By: Revanche

My kid and notes from Year 2.2

May 17, 2017

JuggerBaby in Year 2, Month 2

Skills

Sleep routines

Our sleep routine is finally starting to settle down a bit – this month, ze hit a phase where it was ok to do the bath, books, song, bed routine, with two notable exceptions. Ze now insists that papa go clean up, while mama massages zir feet. It seems the memory of the massages I used to do before bed when ze first had an eczema break-out have stuck.

I can’t blame zir, if I could have a foot rub before sleeping every night, I’d demand it too!

But the one thing I’m finally remembering now is that sleep will always change. We’ll enjoy every full night of sleep we get and get through the rest.

Toilet training

Toilet training continues apace with some ups and downs. JuggerBaby has also fallen in love with Elmo of Sesame Street which means that if ze sees an Elmo on a diaper, even if it’s a swim diaper, ze quickly runs to change into that one. Thanks, Sesame Street.

Some days, ze is eager and happy to try the toilet, other days, you’d have to drag zir kicking and screaming. Like with the sleep, we just have to be patient and get through it day by day.

Table manners

On occasion, there are foods that JB doesn’t care for, or tasted and thinks is The Worst. Zir typical response is to hand the glob of half masticated gross back to me – I don’t want it!

We’ve been working on training zir to just set it in the corner of zir own plate or the edge of the bowl, instead.

It’s taken several weeks, but I think the lesson has finally sunk in. Instead of reacting like an enraged howler monkey when a bite of food isn’t pleasing, ze just calmly sets it aside and moves on. I think the key here is that we’ve not been harassing zir to eat everything on zir plate at every meal. That doesn’t seem like a battle worth fighting since ze is normally relaxed about trying out new foods. Turning it into a fight would probably mean that ze refuses to stay relaxed about trying since we’d be taking away zir ability to choose. Besides, generally, ze will return to previously rejected foods like asparagus and enjoy it.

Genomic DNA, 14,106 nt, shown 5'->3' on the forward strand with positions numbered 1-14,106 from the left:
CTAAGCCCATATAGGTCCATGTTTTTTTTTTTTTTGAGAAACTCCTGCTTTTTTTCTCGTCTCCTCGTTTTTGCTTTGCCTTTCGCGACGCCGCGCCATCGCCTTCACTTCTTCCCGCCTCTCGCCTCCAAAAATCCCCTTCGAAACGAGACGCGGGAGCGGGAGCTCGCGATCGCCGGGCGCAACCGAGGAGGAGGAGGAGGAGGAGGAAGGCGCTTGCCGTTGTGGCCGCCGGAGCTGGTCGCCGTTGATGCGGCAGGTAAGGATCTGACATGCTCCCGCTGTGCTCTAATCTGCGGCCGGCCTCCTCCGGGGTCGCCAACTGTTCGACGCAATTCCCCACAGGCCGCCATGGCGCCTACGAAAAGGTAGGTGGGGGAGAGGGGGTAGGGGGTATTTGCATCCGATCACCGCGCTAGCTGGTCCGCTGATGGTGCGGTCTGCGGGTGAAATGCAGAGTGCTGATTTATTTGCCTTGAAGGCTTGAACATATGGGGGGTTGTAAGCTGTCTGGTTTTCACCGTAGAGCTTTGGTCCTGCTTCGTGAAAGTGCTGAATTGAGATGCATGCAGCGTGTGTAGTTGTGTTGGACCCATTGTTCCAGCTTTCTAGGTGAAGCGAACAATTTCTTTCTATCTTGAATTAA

One minute, please

JuggerBaby has been struggling with communication. Ze tries really hard to tell zir classmates what ze wants, or doesn’t want, but they don’t always understand or want to cooperate.

Bestie is great, though they have their little tiffs, ze understands JuggerBaby and they have a great system of trading. As an act of desperation, overseeing a small pack of 1-3 year olds, I taught JuggerBaby to ask zir companions to trade toys if they weren’t ready to give them up yet. It was a better approach than just trying to grab or yell MAH TUNE! (my turn!) when ze wants to play next. It worked when I was there to explain what trading meant, it didn’t work quite so well when ze offered up a trade item without explaining and trying to force the exchange. Luckily Bestie knows when JB offers an alternate toy, ze intends to trade, and will willingly trade back later if asked. So at least one kid understands zir!

The great thing that came out of our parent teacher conference, though, was the two-minute concept.

I use a one-minute version of it at home. When ze is being especially rambunctious and needs to be chased down and tackled, you still can’t force arms and legs into flailing limbs without growing a third one of your own! To ask JB to cooperate, I’ll say “it’s Mom’s turn for one minute, ok?” and VOILA! Ze will actually stop fighting and comply! It’s a tiny magic bullet in parenting. 

Things we bought